LINGUIST List 9.275

Tue Feb 24 1998

Qs: Bahasa Passive, Gay Lang, Vietnamese, Amistad

Editor for this issue: Martin Jacobsen <martylinguistlist.org>


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Directory

  1. Joubert, Jean-Francois, Bahasa Passive
  2. Macintosh User, Attitudes towards Gay Men's language
  3. margaret albers, Generative Studies on Vietnamese Syntax
  4. Dan Maxwell, SLA in Amistad

Message 1: Bahasa Passive

Date: Mon, 23 Feb 1998 11:57:35 -0500
From: Joubert, Jean-Francois <jouberjfgespro.com>
Subject: Bahasa Passive

I would like to know if anyone is working, or has worked on the
passive in Bahasa Indonesia? More specifically the di- prefix.

Thanks for any help

Jean-Francois Joubert 
<jeanfjmicrotec.net>
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Message 2: Attitudes towards Gay Men's language

Date: Mon, 23 Feb 1998 18:59:57 -0500
From: Macintosh User <pmkst14+pitt.edu>
Subject: Attitudes towards Gay Men's language


I am a graduate student at the University of Pittsburgh in the French
and Linguistics Depts and I am currently conducting research on gay
men's attitudes towards the manner in which gay men speak. I am
primarly attmpting to prove that gay men consider effeminate speech
undesirable and unattractive. If anyone has any insight into this
topic that they would consider useful I would greatly appreciate any
assistance. Please send any comments to pmkst14+pitt.edu
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Message 3: Generative Studies on Vietnamese Syntax

Date: 23 Feb 98 19:00:00 -0600
From: margaret albers <ALBERS_Mhccs.cc.tx.us>
Subject: Generative Studies on Vietnamese Syntax

I am doing a cross-linguistic study of verb movement in second
language acquistion and would like to know if anyone knows of any
generative studies of verb movement in Vietnamese grammar. I haven't
been able to find anything except traditional descriptive stuff. I
have also received conflicting information on whether or not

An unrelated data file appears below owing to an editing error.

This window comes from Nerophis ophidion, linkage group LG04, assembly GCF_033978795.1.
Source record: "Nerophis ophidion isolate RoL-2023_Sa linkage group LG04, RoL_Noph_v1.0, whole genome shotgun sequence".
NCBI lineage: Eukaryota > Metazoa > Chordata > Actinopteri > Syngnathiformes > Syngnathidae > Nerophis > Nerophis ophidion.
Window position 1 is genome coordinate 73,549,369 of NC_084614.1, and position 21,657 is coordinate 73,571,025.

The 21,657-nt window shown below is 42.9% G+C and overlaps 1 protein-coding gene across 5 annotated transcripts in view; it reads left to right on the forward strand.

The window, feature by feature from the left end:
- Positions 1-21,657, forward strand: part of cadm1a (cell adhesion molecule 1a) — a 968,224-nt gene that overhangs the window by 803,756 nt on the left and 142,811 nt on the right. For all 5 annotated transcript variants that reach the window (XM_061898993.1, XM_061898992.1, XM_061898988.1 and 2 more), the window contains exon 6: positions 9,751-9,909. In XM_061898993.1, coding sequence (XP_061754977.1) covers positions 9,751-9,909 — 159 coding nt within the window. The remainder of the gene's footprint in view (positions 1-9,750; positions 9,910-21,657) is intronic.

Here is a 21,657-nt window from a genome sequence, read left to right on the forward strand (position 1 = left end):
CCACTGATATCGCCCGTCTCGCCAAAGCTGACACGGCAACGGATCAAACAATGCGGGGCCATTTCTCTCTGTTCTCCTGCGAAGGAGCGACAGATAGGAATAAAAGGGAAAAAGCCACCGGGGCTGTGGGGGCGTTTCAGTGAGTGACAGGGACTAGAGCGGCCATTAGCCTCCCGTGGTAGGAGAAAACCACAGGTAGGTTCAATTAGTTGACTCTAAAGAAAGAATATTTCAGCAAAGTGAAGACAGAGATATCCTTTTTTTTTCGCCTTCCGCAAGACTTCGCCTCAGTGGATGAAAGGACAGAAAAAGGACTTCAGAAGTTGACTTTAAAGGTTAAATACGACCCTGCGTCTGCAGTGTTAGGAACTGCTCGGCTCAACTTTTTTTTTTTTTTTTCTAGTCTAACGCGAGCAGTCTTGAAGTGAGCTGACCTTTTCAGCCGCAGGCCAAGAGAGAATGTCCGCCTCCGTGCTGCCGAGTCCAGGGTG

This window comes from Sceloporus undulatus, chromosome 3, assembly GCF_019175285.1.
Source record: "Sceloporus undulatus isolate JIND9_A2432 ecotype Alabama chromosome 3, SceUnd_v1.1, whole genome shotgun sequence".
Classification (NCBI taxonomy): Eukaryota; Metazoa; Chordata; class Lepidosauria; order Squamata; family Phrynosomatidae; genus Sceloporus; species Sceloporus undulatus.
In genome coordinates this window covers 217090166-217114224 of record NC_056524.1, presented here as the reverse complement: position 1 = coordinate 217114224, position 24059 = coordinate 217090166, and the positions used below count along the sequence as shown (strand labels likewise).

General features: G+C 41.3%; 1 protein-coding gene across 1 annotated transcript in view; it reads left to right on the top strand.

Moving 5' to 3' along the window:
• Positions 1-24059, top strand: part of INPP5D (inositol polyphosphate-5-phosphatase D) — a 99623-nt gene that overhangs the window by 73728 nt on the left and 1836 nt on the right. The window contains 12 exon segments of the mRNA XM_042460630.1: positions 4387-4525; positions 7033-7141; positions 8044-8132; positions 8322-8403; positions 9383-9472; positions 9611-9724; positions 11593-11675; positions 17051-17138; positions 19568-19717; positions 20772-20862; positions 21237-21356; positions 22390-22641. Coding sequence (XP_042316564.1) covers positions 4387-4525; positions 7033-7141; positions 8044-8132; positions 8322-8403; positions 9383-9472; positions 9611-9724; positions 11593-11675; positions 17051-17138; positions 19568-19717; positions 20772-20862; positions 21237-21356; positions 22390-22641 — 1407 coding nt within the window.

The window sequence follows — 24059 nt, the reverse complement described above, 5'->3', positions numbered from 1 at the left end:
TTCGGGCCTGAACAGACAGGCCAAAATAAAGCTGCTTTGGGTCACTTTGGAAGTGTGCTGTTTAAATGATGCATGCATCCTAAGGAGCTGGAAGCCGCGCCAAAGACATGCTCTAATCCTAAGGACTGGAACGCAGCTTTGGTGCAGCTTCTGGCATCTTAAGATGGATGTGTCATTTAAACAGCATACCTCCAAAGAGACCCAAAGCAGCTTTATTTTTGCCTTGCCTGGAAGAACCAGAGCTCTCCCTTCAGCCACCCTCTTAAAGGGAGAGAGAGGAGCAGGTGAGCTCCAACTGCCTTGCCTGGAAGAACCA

Vietnamese allows word order with an adverb between the verb and the
object as in: He finished completely the work. I would really
appreciate any help in this area. Thanks in advance. Margaret Albers
albers_mhccs.cc.tx.us
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Message 4: SLA in Amistad

Date: Mon, 23 Feb 1998 22:26:29 -0500
From: Dan Maxwell <100101.2276compuserve.com>
Subject: SLA in Amistad

I recently saw the film "Amistad". At least for linguists, an
interesting aspect of the story is the communication problem between
the Africans, who have arrived against their will in the states in
1839, and the natives (no, not real indigenous native Americans; they
don't appear in this film).
 The two natives trying to help the Africans try to learn Mende, but
it is evident even before their course that the knowledge of their
teacher is fairly limited. They are shown trying to learn the numbers
from one to ten. But when they try to use this knowledge in practice,
the Africans not only don't understand, they apparently don't even
make an attempt to understand. Either what they learned is wrong, out
of date, mispronounced, etc., or the Africans are so convinced that
real communication is impossible that they refuse to try.

My question is: was the state of Second Language Acquisition in the
states at that time so bad that a supposed expert didn't even know the
basic numbers, even though he thought he did, or was there some other
cultural problem which kept communication from taking place, even
though the natives did have some rudimentary knowledge?

Anyone who knows some Mende might be able to make some sort of
judgment about the accuracy of the knowledge demonstrated here.
Another point is that we might know even less about the differences
between present-day Mende and the Mende of 1839 than we know about the
corresponding differences in English.

The hostory of SLA and the history of languages like Mende are probbly
fairly specialized topics, so I don't expect many answers, but I'll
summarize any that I do get.

Dan Maxwell
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